PMCID: PMC3492206  PMID: 22913777
Rare diseases; Genetic skeletal diseases; China; Bibliographic study
9.  The tumorigenic and angiogenic effects of MGSA/GRO proteins in melanoma 
Journal of leukocyte biology  2000;67(1):53-62.
Continuous expression of the MGSA/GROα, β, or γ chemokine bestows tumor-forming capacity to the immortalized murine melanocyte cell line, melan-a. The mechanism for this transformation is unclear, although both autocrine and paracrine processes are possible because melan-a cells as well as endothelial cells express a low level of the receptor for this ligand. To further define the role of MGSA/GRO proteins in melanocyte transformation, two types of experiments were designed to neutralize the biological effects of MGSA/GRO in the transfected melan-a clones: (1) the effect of neutralizing antiserum to MGSA/GRO proteins on melan-a tumor growth was assessed; (2) the tumor-forming capacity of melan-a clones expressing ELR motif-mutated forms of MGSA/GRO with compromised receptor affinity was compared to the tumor-forming capacity of clones expressing wild-type MGSA/GRO. These experiments revealed that SCID mice inoculated with MGSA/GROα- or γ-expressing melan-a cells and subsequently treated with antiserum to the respective chemokine exhibited decreased tumor growth. This reduction in tumor growth was accompanied by declining angiogenic activity in MGSA/GROγ-expressing tumors. Moreover, athymic nude mice injected with melan-a cells expressing ELR-mutant forms of MGSA/GROα exhibited markedly impaired tumor-forming capacity compared with those mice injected with melan-a clones expressing wild-type MGSA/GRO. These data suggest that continuous expression of MGSA/GRO proteins may facilitate tumor growth by stimulating the growth of microvessels into the tumor (paracrine) and by affecting melanocyte growth (autocrine).
PMCID: PMC2669312  PMID: 10647998
chemokines; angiogenesis
10.  Potential role for Duffy antigen chemokine-binding protein in angiogenesis and maintenance of homeostasis in response to stress 
Journal of leukocyte biology  2002;71(1):141-153.
CXC chemokines, which induce angiogenesis, have glutamine-leucine-arginine amino acid residues (ELR motif) in the amino terminus and bind CXCR2 and the Duffy antigen chemokine-binding protein. Duffy, a seven transmembrane protein that binds CXC and CC chemokines, has not been shown to couple to trimeric G proteins or to transduce intracellular signals, although it is highly expressed on red blood cells, endothelial cells undergoing neovascularization, and neuronal cells. The binding of chemokines by Duffy could modulate chemokine responses positively or negatively. Positive regulation could come through the presentation of chemokine to functional receptors, and negative regulation could come through Duffy competition with functional chemokine receptors for chemokine binding, thus serving as a decoy receptor. To determine whether Duffy has a role in angiogenesis and/or maintenance of homeostasis, we developed transgenic mice expressing mDuffy under the control of the preproendothelin promoter/enhancer (PPEP), which directs expression of the transgene to the endothelium. Two PPEP-mDuffy-transgenic founders were identified, and expression of the transgene in the endothelium was verified by Northern blot, RT-PCR, and immunostaining of tissues. The phenotype of the mice carrying the transgene appeared normal by all visual parameters. However, careful comparison of transgenic and nontransgenic mice revealed two phenotypic differences: mDuffy-transgenic mice exhibited a diminished angiogenic response to MIP-2 in the corneal micropocket assay, and mDuffy-transgenic mice exhibited enhanced hepatocellular toxicity and necrosis as compared with nontransgenic littermates in response to overdose of acetaminophen (APAP; 400 mg/kg body weight). Morover, APAP treatment was lethal in 50% of the mDuffy-transgenic mice 24 h post challenge, and 100% of the nontransgenic litter-mates survived this treatment at the 24 h time point. Our data suggest that enhanced expression of mDuffy on endothelial cells can lead to impaired angiogenic response to chemokines and impaired maintenance of homeostasis in response to toxic stresses.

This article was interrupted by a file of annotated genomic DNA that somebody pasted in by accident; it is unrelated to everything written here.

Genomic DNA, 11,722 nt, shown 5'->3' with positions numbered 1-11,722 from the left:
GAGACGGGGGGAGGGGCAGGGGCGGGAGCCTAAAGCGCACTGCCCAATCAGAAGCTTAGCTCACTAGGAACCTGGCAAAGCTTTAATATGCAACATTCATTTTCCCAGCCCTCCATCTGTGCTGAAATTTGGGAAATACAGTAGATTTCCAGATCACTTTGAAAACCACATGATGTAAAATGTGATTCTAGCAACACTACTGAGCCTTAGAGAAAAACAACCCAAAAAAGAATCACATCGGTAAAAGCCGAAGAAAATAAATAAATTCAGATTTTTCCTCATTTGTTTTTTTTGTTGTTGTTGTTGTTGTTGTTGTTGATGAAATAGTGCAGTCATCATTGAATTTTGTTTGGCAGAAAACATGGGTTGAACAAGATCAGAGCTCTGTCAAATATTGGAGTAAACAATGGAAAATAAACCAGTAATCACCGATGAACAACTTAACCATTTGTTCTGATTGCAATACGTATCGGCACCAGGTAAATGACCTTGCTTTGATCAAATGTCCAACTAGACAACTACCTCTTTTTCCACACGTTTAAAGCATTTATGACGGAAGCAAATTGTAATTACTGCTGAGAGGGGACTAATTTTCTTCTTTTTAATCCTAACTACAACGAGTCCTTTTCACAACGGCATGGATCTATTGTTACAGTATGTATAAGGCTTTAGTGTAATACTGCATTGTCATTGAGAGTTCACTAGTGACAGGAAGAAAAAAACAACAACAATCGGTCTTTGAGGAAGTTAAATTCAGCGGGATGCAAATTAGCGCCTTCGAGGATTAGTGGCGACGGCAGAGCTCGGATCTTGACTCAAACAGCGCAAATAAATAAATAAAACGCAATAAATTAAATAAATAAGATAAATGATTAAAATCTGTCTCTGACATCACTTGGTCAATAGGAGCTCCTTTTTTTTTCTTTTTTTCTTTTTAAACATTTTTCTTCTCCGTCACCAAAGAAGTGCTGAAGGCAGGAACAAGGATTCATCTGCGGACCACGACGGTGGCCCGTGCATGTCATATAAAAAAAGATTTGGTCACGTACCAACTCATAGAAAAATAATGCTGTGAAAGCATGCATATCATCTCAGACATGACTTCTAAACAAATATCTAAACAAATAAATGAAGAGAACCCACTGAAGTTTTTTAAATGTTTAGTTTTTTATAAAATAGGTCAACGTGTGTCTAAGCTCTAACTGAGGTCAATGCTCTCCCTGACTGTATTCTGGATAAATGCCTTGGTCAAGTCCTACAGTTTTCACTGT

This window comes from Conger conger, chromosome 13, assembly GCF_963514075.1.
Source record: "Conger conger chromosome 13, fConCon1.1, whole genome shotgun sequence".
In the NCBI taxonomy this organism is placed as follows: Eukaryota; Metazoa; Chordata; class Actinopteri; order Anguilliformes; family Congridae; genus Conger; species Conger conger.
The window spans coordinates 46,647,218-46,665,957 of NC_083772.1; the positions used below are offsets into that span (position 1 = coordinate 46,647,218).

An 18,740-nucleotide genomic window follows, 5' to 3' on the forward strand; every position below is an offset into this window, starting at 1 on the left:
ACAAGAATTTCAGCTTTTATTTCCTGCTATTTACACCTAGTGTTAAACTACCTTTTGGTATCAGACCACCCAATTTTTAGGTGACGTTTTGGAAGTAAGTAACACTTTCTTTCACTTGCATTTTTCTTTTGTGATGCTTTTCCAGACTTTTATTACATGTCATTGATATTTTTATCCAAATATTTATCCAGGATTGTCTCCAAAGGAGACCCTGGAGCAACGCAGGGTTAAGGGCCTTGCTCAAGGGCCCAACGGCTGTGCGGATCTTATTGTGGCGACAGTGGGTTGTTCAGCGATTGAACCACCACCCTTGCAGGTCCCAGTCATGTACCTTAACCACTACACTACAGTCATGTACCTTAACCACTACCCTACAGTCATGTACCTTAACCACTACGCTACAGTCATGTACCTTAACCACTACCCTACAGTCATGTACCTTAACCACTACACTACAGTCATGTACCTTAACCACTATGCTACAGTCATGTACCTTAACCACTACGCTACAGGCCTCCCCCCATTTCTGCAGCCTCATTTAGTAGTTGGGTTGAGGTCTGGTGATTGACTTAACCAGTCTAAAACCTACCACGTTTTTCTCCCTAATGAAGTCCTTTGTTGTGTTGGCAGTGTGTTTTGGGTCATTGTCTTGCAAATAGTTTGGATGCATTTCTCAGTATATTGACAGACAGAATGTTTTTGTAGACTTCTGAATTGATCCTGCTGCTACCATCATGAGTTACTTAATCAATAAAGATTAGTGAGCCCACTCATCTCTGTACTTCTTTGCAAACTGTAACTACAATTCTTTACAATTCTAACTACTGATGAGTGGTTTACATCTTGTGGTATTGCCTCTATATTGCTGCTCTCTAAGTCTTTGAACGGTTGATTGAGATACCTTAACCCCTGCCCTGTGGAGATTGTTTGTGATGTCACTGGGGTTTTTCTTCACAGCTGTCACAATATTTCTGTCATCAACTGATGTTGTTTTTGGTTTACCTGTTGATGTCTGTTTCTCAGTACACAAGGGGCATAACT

PMCID: PMC2665273  PMID: 11781390
hepatocellular toxicity; acetaminophen; chemotactic cytokines; MIP-2; CXCR2

Results 1-10 (10)